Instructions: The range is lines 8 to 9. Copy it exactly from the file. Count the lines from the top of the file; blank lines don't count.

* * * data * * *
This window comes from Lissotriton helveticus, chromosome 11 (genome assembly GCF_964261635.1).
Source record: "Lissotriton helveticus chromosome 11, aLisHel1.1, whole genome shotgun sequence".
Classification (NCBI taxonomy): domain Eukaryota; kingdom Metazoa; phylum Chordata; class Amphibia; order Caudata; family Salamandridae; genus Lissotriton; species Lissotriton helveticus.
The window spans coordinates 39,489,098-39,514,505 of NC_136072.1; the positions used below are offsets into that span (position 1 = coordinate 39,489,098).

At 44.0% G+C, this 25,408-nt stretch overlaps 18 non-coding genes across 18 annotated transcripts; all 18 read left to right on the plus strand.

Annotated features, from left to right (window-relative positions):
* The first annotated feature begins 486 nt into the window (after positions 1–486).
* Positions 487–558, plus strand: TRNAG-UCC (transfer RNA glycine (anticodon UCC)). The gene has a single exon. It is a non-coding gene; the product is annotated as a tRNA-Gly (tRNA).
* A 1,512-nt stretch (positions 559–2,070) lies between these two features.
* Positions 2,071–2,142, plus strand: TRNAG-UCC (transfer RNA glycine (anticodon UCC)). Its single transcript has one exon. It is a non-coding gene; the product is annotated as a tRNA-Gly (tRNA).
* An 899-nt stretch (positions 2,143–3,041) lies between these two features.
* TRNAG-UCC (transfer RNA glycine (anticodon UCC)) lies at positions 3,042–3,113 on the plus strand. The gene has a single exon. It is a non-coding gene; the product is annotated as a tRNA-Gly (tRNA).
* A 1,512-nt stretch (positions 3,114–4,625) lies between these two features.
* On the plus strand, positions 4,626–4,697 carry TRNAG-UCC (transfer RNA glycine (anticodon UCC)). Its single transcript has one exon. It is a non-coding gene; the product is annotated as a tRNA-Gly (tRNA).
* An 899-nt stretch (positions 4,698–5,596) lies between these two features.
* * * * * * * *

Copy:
* Positions 487–558, plus strand: TRNAG-UCC (transfer RNA glycine (anticodon UCC)). The gene has a single exon. It is a non-coding gene; the product is annotated as a tRNA-Gly (tRNA).
* A 1,512-nt stretch (positions 559–2,070) lies between these two features.